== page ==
You can check inside the book/the index here.

Scroll down half way on the page.

I have a number of vegetarian and vegan friends, as well as friends who keep kosher or halal and I am on pretty safe ground cooking from this cookbook for almost anyone.

Olive Trees and Honey is a great book that I will also recommend. The cultural information and the maps make for a great read.

I don't want to keep plugging his books, but Denis Cotter has several amazing vegetarian cookbooks that should meet your needs. He has another one coming out in a month or so.

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How about the Yotam Ottolenghi book called Plenty?

These are the sort of dishes that you'd see in restaurants. The emphasis is on tasty, well-presented, dishes without meat rather than tub-thumping vegetarianism.

I second this recommendation. It's one of my favourite books of all time - I'm not vegetarian, but could happily be, on this kind of food.

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... to try the increasing number of vegetarian tasting menus. But I do like to try my hand at cooking that kind of thing. ...

For "that kind of thing", (as opposed to straightforward veg cookery books from Grigson to Walters, or ethnic-inspired novelties like Ottolenghi), I think you need Terre a Terre.

UK link (since you are in the UK) http://www.amazon.co.uk/Terre-Vegetarian-Cookbook-Amanda-Powley/dp/1906650047/

From an Amazon review quote --

... was amazed at how well they turned out. As a result I've continued to try things from it whenever I've got TIME. That's the key thing, TIME, these recipes take a lot of preparation, although most of the accompaniments, dressings and sauces can be done well ahead and then finished. But you have to be in the mood, those Sundays when you're happy to potter.

I've found that the results have been so good that I'm willing to put in the time...

So here are some of the recipes I've cooked from it that worked well for me, and were worth the effort.

Dunkin Doughnuts (parmesan and porcini dust doughnuts to dip into chestnut soup), Arepas Mojo (corncakes with salsas) Skordalia and Seasame Discos (sesame sumac aubergines with garlic puree), Walnut Whip (red onion and blue cheese bruschetta with walnut whip topping, lentils and seared radicchio - this is a particular fave, probably the one I've made most often) No Cocky Big Leeky (cheesey sausages, mash and cinnamon merlot onions, with the best gravy ever), Lettuce and Lovage (pea and parsley pikelets with st germain sauce-though I've no idea about lovage, I just left it out!)Sodden Socca (chickpea fritters, caponata, marmara tapenade, saffron orange dressing) Bum (sheeps milk cheescake with sambuca sultanas on walnut biscotti with rosemary syrup). These were all good! One recipe was only okay, Send My Regards to Broadway(mille fouille with mousse and asparagus and broad bean salad) and one didn't work and was an annoying waste of a lot of time- Saltimbocca, I just couldn't get the thin sheets of sun dried tomato to wrap around the polenta sauages and ended up with a crumbly mess!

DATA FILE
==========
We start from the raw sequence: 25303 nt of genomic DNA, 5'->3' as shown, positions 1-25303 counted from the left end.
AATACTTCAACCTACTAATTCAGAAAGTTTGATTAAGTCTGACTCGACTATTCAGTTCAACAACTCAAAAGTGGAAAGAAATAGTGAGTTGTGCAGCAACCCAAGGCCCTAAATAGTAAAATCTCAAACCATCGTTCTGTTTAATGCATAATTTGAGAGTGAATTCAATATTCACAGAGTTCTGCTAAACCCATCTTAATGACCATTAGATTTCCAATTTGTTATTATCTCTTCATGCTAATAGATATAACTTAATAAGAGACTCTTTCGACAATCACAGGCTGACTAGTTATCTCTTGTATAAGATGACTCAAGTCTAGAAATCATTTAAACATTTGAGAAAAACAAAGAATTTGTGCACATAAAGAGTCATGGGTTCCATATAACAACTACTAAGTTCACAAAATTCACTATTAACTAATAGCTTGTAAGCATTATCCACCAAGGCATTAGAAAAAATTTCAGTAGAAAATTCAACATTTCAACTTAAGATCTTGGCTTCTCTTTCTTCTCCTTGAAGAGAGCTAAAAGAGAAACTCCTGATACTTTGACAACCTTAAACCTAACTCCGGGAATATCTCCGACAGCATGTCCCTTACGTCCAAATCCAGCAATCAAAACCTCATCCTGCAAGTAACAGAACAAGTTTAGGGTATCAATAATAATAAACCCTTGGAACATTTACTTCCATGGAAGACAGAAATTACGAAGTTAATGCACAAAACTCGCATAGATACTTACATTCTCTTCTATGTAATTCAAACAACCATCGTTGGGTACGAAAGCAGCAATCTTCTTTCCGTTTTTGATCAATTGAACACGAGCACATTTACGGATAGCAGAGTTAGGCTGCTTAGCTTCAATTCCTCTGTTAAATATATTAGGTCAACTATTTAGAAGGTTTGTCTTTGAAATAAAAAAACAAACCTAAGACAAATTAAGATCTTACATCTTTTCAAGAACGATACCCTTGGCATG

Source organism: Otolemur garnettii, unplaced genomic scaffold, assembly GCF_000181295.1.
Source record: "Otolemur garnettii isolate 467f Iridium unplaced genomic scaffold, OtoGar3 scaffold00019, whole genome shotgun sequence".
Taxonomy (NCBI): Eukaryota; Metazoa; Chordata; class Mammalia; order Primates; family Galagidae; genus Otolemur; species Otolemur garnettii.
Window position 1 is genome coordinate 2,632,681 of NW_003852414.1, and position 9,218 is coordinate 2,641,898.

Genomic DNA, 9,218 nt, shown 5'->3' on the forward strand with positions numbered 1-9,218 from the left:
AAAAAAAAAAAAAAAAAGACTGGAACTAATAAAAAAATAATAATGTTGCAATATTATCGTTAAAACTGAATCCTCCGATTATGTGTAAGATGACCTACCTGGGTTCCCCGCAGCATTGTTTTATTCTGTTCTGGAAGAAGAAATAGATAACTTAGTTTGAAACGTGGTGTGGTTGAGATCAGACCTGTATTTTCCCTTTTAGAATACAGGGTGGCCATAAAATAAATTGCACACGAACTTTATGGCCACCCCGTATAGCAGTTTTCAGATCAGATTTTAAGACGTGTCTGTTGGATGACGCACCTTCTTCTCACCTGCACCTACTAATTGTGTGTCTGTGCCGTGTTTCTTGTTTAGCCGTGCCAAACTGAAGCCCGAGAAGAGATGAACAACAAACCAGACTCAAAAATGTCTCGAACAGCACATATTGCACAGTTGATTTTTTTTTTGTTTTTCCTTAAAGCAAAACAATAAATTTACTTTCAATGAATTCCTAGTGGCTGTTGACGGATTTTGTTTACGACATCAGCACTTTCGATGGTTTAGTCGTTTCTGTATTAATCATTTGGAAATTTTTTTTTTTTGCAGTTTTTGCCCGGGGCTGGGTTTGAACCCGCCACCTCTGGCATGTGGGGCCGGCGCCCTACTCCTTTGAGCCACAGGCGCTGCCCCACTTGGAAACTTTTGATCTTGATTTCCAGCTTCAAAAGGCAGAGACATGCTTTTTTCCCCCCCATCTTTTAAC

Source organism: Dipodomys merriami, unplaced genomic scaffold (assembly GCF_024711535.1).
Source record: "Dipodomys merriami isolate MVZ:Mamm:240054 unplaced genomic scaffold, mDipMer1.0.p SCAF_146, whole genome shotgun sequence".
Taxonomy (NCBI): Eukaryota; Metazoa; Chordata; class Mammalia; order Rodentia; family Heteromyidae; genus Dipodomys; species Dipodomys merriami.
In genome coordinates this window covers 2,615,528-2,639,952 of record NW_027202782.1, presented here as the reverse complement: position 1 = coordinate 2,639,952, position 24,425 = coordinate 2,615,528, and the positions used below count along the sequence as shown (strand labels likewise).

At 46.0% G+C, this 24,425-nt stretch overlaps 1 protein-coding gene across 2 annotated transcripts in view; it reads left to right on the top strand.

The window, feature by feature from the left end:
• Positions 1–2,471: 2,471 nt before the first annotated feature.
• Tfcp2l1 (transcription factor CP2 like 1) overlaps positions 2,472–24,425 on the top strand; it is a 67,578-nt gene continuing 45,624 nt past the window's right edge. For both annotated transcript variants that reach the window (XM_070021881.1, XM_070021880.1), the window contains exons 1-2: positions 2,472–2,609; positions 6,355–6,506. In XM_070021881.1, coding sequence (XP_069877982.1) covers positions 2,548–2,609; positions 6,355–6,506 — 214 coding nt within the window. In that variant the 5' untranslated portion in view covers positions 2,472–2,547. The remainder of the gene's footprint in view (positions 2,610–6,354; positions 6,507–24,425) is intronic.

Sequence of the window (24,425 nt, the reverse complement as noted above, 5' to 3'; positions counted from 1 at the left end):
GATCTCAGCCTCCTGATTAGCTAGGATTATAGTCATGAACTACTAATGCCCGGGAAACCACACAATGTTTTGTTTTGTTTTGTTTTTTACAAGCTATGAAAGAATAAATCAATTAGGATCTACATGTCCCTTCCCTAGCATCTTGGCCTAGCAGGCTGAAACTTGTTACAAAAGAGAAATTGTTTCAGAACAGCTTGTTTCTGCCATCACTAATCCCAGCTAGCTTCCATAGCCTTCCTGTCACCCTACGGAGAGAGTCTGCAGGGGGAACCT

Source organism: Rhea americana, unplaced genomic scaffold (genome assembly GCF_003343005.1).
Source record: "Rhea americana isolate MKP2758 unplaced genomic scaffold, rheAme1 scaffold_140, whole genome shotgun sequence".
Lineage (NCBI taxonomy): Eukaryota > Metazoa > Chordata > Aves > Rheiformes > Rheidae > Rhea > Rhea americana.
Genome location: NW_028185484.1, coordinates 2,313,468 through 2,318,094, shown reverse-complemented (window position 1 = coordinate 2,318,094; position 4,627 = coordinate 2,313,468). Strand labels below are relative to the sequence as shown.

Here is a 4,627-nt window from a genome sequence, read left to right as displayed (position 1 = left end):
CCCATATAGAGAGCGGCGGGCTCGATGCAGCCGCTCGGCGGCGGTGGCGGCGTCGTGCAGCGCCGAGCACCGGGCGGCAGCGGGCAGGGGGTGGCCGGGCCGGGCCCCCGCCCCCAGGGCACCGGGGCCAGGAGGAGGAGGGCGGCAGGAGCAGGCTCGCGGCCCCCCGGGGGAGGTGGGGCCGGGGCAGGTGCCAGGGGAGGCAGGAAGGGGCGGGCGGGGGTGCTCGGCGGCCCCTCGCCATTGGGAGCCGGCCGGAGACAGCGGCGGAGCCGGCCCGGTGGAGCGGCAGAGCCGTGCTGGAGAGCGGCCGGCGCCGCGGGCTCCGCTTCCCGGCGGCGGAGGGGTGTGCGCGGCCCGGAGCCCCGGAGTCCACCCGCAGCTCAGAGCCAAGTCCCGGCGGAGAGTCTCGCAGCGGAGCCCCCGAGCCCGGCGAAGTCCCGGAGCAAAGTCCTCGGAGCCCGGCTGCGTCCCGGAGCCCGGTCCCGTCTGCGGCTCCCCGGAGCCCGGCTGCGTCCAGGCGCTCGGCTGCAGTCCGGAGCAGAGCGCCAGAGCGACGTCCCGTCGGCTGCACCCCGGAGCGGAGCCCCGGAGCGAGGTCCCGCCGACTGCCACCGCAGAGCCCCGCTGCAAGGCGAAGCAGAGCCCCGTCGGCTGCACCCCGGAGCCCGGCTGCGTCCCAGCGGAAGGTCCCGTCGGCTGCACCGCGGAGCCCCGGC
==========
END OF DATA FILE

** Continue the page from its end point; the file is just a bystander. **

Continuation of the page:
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Oh dear, a few new ones on me that look interesting...bookcase already full...

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For "that kind of thing", (as opposed to straightforward veg cookery books from Grigson to Walters, or ethnic-inspired novelties like Ottolenghi), I think you need Terre a Terre.

Thanks. That looks well worth a look. Unusally for Amazon the reviewers haven't given it one star on the basis the recipes can't be made when you get in from the pub and before you fall asleep.

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How about the Yotam Ottolenghi book called Plenty?

These are the sort of dishes that you'd see in restaurants. The emphasis is on tasty, well-presented, dishes without meat rather than tub-thumping vegetarianism.

I second this recommendation. It's one of my favourite books of all time - I'm not vegetarian, but could happily be, on this kind of food.

I can't wait to get my hands on this book. I love his food!

Until my budget, I am enjoying rediscovering Deborah Madison's Local Flavors-- simple recipes that celebrate the ingredients, some quite innovative too!

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I forgot to mention Patricia Wells' Vegetable Harvest - Vegetables at the Centre of the Plate. This isn't strictly vegetarian, but the recipes do celebrate vegetables and has some lovely presentations. I'd almost forgotten about this book so I'm glad this topic was posted; now I'm reminded to cruise through its pages.